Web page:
Nasty Weather


"Gold's small pullback reflects its status as a quasi-currency and its insurance value."

U.S. equity markets had continued to benefit from export driven bottom line growth but are now sagging on hesitancy about the U.S. domestic economy ahead of QEII buoyancy drying up in June. The dollar decline that allowed export strength has also boosted U.S. import costs. This could mean a modest U.S. summer driving season unless recent declines in oil prices continue.

China's inflation concern has taken up more of its policy. The tighter yuan policy isn't showing up in the inflation rate but it will have some impact and mean that growth engine downshifts. On top of that the vagaries of nature and street crowds continue to add uncertainty.

We began the year with an "expect the unexpected" stance. May began with the death of bin Laden, which caused only the barest ripple of market applause. We stir entrails this time of year on whether to look for bargains early in the northern summer, or not—a tough call this year.

The sector we focus on has been consolidating after doing very well. This downward move accelerated recently, which could hasten the start of a buying period. The recovery of the broader equity market after March events seems to be stalling after new highs again in the past couple of weeks. Its not looking comfortable though, and volumes are low. Are the market's about to repeat last summer's pause?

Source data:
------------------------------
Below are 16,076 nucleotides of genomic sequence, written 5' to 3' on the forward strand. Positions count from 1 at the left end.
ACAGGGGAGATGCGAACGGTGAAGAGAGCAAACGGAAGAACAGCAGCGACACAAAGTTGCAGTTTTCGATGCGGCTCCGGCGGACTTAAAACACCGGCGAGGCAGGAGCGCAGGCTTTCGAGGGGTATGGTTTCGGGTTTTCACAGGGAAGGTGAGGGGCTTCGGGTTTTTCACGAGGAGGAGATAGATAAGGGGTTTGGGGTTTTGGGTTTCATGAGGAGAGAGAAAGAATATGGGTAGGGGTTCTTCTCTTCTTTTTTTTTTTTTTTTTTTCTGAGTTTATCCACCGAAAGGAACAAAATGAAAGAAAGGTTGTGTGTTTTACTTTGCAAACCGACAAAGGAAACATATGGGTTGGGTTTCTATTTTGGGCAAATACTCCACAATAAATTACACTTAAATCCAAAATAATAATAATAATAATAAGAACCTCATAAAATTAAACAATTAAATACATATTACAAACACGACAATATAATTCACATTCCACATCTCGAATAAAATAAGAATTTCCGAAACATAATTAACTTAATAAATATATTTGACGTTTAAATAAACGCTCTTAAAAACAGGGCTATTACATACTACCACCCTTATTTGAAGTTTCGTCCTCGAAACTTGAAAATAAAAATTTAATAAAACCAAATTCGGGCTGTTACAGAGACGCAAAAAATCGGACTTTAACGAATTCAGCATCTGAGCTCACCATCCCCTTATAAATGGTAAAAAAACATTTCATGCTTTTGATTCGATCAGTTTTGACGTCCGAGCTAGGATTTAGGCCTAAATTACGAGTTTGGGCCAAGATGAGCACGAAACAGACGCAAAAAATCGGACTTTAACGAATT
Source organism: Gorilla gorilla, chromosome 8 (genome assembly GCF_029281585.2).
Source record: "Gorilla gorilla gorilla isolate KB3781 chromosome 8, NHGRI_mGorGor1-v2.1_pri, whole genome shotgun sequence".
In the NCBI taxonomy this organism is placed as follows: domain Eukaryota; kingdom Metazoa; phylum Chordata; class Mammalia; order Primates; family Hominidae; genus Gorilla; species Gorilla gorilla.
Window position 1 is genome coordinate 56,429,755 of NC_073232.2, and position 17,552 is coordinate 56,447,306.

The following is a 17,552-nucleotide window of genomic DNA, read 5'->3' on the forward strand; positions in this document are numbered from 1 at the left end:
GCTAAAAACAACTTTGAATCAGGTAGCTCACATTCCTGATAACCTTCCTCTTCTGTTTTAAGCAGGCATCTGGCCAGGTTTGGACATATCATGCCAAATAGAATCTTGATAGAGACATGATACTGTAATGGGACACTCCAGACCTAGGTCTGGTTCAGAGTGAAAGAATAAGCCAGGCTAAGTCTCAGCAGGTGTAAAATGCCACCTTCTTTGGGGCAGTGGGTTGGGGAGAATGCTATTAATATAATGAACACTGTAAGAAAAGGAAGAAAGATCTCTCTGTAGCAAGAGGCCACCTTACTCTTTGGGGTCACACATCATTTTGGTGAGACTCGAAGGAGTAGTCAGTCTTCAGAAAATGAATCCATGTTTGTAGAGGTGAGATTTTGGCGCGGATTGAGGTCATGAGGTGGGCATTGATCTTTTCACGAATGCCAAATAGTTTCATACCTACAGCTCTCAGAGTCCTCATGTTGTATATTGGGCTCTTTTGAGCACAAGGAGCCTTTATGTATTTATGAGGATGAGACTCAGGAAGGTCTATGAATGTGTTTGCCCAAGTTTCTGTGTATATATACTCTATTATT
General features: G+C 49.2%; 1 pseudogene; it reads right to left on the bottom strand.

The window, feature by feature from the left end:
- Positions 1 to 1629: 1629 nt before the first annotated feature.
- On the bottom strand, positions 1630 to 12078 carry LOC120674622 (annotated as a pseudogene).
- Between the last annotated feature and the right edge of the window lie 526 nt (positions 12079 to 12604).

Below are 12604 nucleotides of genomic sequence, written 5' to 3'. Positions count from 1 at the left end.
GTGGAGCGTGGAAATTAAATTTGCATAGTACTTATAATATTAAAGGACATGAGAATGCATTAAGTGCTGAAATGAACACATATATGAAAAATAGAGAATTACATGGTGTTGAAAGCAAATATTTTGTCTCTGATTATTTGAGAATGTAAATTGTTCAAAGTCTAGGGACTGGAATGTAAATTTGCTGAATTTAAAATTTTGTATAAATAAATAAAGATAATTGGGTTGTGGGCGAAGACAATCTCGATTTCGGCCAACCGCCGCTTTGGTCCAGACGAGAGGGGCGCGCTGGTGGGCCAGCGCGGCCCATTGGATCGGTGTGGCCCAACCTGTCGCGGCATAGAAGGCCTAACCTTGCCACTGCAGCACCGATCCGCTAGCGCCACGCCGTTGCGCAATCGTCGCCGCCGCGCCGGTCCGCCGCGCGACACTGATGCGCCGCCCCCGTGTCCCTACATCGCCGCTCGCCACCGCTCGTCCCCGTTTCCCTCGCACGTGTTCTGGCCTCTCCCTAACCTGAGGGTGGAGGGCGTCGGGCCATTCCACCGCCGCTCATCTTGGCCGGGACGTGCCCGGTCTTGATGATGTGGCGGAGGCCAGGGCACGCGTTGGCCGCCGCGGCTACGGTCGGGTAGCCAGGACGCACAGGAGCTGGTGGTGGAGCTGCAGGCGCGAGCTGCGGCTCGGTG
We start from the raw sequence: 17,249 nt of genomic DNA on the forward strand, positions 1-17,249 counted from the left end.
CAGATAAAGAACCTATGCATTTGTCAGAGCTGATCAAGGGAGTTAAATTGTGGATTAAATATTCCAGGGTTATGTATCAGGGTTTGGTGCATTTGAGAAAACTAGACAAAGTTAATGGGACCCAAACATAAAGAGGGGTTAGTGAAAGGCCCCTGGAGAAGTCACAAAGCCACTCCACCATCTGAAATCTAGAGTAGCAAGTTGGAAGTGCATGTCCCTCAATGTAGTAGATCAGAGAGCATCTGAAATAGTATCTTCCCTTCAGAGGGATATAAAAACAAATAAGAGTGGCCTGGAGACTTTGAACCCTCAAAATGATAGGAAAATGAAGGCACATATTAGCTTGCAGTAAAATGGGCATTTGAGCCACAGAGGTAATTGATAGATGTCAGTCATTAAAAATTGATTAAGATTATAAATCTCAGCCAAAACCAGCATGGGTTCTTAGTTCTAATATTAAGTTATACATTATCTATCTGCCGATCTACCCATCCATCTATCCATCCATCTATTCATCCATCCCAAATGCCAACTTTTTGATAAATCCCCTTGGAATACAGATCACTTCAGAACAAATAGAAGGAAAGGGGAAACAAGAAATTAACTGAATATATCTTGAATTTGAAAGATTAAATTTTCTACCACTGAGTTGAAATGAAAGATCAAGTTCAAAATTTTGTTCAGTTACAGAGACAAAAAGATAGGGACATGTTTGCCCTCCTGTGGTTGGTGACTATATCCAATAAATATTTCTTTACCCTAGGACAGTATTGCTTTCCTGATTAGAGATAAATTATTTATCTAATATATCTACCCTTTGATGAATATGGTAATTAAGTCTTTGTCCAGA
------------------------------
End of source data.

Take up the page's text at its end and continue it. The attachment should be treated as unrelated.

"Events" have been hard on the algorithmic. The muddle of just-in-time manufacturing waylaid by tsunami wasn't expected, but adjustments can be made for it. It's possible to program varied responses to currency and bond or inflation related policy shifts. However, aging powers having to choose between the old buddy system or newly emboldened Arabic Street is quite variable rich.

Despite these weakening events, inflationary pressure would be the most likely cause for a pause. Its not the G7 economies that are the big concern for us. The real pressure is in the growth economies that the high income economies still need for export support. This pressure comes from resource price gains, and most worryingly from high food prices and simple demand growth across many local markets. This again is event related.

Weather events have been getting a lot of ink lately, the most recent being the unusually heavy and deadly North American storm season. Our sympathy goes out to the victims of the southern U.S. tornado onslaught, but it is slower motion events that concern markets. Weak crops and high food inflation are becoming a plague. Those still looking for a second market collapse and double dip recession will remind us the 30s dust bowl deepened the Depression. Markets run on perception so analogies like this can have an impact.